24. I’m tempted to submit a comment that perhaps his new idea needs a name, something like Capital Asset Safe Haven. Don’t know if the acronym works though….

  25. v-P:

    “I need to distinguish between the bowdlerised version of his ‘ideology’ which has permeated into the mainstream”

    For an example, consider the “Amazon UK paid £4k corporation tax” story both in the Sunday Times (!!) and the BBC today. They made a loss, but that cut no ice with the journalists. When the Sunday Times writes stuff like this, Murphy’s ‘ideas’ truly have infected the mainstream.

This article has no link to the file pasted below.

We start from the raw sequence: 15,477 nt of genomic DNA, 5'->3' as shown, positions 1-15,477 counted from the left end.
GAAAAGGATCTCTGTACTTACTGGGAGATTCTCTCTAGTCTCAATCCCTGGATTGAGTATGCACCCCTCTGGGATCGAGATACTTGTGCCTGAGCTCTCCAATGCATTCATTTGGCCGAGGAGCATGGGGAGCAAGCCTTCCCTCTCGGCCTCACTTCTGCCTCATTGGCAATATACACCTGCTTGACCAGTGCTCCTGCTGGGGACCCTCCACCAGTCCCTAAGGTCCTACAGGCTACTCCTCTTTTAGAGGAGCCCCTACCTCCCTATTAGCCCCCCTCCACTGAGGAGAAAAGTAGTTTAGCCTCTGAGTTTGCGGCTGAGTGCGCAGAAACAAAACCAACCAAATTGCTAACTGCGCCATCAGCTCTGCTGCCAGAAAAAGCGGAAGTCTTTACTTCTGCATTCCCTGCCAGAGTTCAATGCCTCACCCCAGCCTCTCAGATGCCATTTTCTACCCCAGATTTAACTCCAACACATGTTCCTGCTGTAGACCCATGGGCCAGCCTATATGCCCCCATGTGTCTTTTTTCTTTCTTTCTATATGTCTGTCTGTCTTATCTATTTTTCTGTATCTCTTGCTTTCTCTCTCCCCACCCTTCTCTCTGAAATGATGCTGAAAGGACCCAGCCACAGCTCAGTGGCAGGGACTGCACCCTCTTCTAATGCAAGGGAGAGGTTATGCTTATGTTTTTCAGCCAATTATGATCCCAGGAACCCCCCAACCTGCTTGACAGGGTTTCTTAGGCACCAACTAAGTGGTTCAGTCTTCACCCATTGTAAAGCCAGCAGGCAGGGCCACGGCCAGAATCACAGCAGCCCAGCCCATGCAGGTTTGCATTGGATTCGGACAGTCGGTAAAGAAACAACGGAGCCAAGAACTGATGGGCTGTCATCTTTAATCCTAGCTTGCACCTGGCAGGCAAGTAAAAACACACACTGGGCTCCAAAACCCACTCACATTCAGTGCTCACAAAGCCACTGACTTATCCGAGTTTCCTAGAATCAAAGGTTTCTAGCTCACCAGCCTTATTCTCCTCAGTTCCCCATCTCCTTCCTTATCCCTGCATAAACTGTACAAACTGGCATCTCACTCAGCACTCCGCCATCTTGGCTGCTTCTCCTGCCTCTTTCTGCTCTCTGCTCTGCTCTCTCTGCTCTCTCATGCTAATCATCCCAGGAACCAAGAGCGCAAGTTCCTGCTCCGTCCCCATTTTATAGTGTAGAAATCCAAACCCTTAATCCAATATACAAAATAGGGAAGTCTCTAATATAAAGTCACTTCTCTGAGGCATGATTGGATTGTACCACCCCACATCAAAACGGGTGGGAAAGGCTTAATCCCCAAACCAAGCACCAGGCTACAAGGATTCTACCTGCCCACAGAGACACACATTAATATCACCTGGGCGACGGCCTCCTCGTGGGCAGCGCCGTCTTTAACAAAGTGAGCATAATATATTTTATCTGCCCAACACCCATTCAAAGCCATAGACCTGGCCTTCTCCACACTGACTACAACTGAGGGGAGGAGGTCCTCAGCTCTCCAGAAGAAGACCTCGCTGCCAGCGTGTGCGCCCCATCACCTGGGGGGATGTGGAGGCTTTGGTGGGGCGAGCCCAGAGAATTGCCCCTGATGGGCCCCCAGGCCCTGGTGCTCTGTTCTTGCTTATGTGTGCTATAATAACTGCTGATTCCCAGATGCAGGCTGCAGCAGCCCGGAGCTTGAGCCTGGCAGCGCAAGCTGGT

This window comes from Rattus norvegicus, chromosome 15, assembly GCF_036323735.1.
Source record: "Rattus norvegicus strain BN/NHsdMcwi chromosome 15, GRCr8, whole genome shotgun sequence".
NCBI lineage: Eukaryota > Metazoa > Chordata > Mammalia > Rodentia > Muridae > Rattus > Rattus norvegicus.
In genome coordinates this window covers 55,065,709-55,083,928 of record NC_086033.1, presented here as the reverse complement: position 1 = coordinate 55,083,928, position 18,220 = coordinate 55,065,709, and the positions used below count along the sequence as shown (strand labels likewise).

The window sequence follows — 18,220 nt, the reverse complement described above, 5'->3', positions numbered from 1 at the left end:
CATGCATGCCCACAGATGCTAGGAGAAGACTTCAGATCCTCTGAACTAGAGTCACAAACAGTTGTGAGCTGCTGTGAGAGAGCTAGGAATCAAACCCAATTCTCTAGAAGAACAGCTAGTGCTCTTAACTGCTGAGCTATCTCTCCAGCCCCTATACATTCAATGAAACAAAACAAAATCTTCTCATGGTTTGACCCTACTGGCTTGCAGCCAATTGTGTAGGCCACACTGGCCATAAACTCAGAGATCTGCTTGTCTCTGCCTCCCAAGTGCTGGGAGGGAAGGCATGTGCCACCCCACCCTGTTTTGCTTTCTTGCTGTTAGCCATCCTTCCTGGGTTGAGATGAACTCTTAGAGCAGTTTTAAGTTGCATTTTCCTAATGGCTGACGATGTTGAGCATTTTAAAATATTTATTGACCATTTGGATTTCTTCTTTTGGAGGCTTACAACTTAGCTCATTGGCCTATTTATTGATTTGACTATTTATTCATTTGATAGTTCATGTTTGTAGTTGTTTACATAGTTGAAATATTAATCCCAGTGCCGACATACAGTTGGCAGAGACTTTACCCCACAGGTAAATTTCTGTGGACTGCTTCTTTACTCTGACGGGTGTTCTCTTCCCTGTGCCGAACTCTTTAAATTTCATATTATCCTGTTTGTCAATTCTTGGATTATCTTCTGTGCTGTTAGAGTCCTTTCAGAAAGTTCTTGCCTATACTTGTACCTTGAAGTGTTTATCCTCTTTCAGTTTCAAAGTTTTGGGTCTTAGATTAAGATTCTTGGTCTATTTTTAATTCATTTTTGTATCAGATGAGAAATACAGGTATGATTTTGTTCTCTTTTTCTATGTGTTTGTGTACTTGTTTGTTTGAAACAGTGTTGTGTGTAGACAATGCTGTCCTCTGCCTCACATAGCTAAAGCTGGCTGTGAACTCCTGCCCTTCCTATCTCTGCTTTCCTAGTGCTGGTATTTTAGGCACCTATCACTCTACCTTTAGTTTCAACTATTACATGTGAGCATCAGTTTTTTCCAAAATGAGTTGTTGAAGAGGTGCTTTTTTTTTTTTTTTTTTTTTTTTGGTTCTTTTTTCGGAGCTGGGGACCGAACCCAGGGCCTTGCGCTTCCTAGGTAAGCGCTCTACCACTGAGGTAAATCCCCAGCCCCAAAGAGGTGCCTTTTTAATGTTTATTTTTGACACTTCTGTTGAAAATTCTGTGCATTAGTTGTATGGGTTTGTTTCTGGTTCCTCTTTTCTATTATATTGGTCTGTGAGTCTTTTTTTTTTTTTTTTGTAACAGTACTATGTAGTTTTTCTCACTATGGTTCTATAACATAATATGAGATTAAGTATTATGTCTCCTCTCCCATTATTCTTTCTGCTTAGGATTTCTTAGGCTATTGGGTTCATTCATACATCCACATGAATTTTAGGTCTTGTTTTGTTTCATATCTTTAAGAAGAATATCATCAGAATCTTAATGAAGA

26. Maybe a gang of foxes to piss on his shed and excite the dogs would stop this waste of space from blogging. Has anyone ever asked him why he is so stupid that he doesn’t know the difference between a blog and a post?

  27. Murphy is an idiot. Agreed (without this blog I would never have heard of him, but whatever).

    But Matt Ridley, famous failed banker, a public intellectual? What is he paying you? All he has ever done is crashed a bank. Numpty of the first class. Proven idiot. Ignore.

  28. The memes are interesting. Yes Ridley is linked with Northern Rock but he was the Chairman rather than the CEO. A technical distinction perhaps but still a worthwhile distinction. And his wrtings and books and articles are interesting and thought-provoking and rarely involve banking or economics.

    So he is a public intellectual in the areas in which he has knowledge. Rather than Murph chuntering away about things he obviously does not understand.

    Do you see a distinction, Luke?